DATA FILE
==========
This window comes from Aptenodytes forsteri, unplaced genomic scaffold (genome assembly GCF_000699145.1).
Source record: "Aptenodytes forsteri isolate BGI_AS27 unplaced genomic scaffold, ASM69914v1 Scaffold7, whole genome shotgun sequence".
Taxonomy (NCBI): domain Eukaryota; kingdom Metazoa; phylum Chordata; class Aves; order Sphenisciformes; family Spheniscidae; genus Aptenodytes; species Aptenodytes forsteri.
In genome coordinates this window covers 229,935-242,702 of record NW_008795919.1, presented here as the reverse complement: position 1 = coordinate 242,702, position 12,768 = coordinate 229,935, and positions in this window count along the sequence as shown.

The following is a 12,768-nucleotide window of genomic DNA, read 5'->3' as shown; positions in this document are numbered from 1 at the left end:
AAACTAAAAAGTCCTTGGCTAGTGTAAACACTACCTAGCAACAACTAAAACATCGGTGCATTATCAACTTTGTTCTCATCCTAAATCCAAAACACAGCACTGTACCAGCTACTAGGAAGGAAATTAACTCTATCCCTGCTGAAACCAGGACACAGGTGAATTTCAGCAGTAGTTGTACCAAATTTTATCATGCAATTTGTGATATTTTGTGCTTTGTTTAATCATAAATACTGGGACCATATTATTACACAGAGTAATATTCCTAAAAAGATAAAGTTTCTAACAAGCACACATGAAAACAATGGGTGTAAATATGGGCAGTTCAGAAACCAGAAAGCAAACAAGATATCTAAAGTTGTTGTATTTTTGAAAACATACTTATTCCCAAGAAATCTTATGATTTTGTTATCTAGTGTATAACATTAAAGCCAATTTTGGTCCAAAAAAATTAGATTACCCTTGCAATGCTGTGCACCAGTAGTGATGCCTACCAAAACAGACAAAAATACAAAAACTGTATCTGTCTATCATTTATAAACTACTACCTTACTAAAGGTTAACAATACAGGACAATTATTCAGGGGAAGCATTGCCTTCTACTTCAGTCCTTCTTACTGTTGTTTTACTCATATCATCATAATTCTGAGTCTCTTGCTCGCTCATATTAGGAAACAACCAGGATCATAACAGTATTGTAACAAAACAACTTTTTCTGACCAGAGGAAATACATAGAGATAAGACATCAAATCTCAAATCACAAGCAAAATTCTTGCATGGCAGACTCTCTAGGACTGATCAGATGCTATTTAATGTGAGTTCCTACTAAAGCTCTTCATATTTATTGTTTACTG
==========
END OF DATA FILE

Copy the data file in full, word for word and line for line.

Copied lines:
This window comes from Aptenodytes forsteri, unplaced genomic scaffold (genome assembly GCF_000699145.1).
Source record: "Aptenodytes forsteri isolate BGI_AS27 unplaced genomic scaffold, ASM69914v1 Scaffold7, whole genome shotgun sequence".
Taxonomy (NCBI): domain Eukaryota; kingdom Metazoa; phylum Chordata; class Aves; order Sphenisciformes; family Spheniscidae; genus Aptenodytes; species Aptenodytes forsteri.
In genome coordinates this window covers 229,935-242,702 of record NW_008795919.1, presented here as the reverse complement: position 1 = coordinate 242,702, position 12,768 = coordinate 229,935, and positions in this window count along the sequence as shown.

The following is a 12,768-nucleotide window of genomic DNA, read 5'->3' as shown; positions in this document are numbered from 1 at the left end:
AAACTAAAAAGTCCTTGGCTAGTGTAAACACTACCTAGCAACAACTAAAACATCGGTGCATTATCAACTTTGTTCTCATCCTAAATCCAAAACACAGCACTGTACCAGCTACTAGGAAGGAAATTAACTCTATCCCTGCTGAAACCAGGACACAGGTGAATTTCAGCAGTAGTTGTACCAAATTTTATCATGCAATTTGTGATATTTTGTGCTTTGTTTAATCATAAATACTGGGACCATATTATTACACAGAGTAATATTCCTAAAAAGATAAAGTTTCTAACAAGCACACATGAAAACAATGGGTGTAAATATGGGCAGTTCAGAAACCAGAAAGCAAACAAGATATCTAAAGTTGTTGTATTTTTGAAAACATACTTATTCCCAAGAAATCTTATGATTTTGTTATCTAGTGTATAACATTAAAGCCAATTTTGGTCCAAAAAAATTAGATTACCCTTGCAATGCTGTGCACCAGTAGTGATGCCTACCAAAACAGACAAAAATACAAAAACTGTATCTGTCTATCATTTATAAACTACTACCTTACTAAAGGTTAACAATACAGGACAATTATTCAGGGGAAGCATTGCCTTCTACTTCAGTCCTTCTTACTGTTGTTTTACTCATATCATCATAATTCTGAGTCTCTTGCTCGCTCATATTAGGAAACAACCAGGATCATAACAGTATTGTAACAAAACAACTTTTTCTGACCAGAGGAAATACATAGAGATAAGACATCAAATCTCAAATCACAAGCAAAATTCTTGCATGGCAGACTCTCTAGGACTGATCAGATGCTATTTAATGTGAGTTCCTACTAAAGCTCTTCATATTTATTGTTTACTG